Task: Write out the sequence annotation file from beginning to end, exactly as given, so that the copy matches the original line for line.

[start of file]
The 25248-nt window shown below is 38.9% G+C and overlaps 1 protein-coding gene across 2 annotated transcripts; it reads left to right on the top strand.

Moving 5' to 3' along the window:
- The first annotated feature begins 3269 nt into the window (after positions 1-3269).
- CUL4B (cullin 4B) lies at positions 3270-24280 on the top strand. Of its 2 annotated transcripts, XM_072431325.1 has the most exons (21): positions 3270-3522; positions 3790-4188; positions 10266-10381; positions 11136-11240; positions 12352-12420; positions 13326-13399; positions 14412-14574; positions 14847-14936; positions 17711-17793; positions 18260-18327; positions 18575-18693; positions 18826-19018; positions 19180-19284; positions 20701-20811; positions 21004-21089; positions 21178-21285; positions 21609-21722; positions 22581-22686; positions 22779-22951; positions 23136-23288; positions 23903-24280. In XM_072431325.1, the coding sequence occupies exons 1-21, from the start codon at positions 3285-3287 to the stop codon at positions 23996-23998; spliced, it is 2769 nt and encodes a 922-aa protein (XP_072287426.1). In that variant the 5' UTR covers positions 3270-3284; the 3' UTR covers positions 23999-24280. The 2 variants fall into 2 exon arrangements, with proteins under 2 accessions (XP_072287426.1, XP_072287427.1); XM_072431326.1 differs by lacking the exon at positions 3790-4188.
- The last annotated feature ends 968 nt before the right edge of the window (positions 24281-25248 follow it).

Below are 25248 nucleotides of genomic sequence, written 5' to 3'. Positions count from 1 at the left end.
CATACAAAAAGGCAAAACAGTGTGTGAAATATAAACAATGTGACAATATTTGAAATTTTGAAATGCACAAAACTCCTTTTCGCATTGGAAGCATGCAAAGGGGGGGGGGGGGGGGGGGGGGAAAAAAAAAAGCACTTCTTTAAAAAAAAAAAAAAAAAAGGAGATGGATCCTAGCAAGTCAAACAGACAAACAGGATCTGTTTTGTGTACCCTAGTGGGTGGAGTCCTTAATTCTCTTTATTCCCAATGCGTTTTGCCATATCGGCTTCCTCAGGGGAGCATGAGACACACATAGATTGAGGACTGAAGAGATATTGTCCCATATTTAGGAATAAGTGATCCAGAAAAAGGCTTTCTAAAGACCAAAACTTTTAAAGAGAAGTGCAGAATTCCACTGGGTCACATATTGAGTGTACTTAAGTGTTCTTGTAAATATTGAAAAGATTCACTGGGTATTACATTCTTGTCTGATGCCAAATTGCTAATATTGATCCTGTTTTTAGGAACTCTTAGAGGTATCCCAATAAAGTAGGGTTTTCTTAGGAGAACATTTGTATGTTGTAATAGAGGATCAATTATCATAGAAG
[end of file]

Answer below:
The 25248-nt window shown below is 38.9% G+C and overlaps 1 protein-coding gene across 2 annotated transcripts; it reads left to right on the top strand.

Moving 5' to 3' along the window:
- The first annotated feature begins 3269 nt into the window (after positions 1-3269).
- CUL4B (cullin 4B) lies at positions 3270-24280 on the top strand. Of its 2 annotated transcripts, XM_072431325.1 has the most exons (21): positions 3270-3522; positions 3790-4188; positions 10266-10381; positions 11136-11240; positions 12352-12420; positions 13326-13399; positions 14412-14574; positions 14847-14936; positions 17711-17793; positions 18260-18327; positions 18575-18693; positions 18826-19018; positions 19180-19284; positions 20701-20811; positions 21004-21089; positions 21178-21285; positions 21609-21722; positions 22581-22686; positions 22779-22951; positions 23136-23288; positions 23903-24280. In XM_072431325.1, the coding sequence occupies exons 1-21, from the start codon at positions 3285-3287 to the stop codon at positions 23996-23998; spliced, it is 2769 nt and encodes a 922-aa protein (XP_072287426.1). In that variant the 5' UTR covers positions 3270-3284; the 3' UTR covers positions 23999-24280. The 2 variants fall into 2 exon arrangements, with proteins under 2 accessions (XP_072287426.1, XP_072287427.1); XM_072431326.1 differs by lacking the exon at positions 3790-4188.
- The last annotated feature ends 968 nt before the right edge of the window (positions 24281-25248 follow it).

Below are 25248 nucleotides of genomic sequence, written 5' to 3'. Positions count from 1 at the left end.
CATACAAAAAGGCAAAACAGTGTGTGAAATATAAACAATGTGACAATATTTGAAATTTTGAAATGCACAAAACTCCTTTTCGCATTGGAAGCATGCAAAGGGGGGGGGGGGGGGGGGGGGGAAAAAAAAAAGCACTTCTTTAAAAAAAAAAAAAAAAAAGGAGATGGATCCTAGCAAGTCAAACAGACAAACAGGATCTGTTTTGTGTACCCTAGTGGGTGGAGTCCTTAATTCTCTTTATTCCCAATGCGTTTTGCCATATCGGCTTCCTCAGGGGAGCATGAGACACACATAGATTGAGGACTGAAGAGATATTGTCCCATATTTAGGAATAAGTGATCCAGAAAAAGGCTTTCTAAAGACCAAAACTTTTAAAGAGAAGTGCAGAATTCCACTGGGTCACATATTGAGTGTACTTAAGTGTTCTTGTAAATATTGAAAAGATTCACTGGGTATTACATTCTTGTCTGATGCCAAATTGCTAATATTGATCCTGTTTTTAGGAACTCTTAGAGGTATCCCAATAAAGTAGGGTTTTCTTAGGAGAACATTTGTATGTTGTAATAGAGGATCAATTATCATAGAAG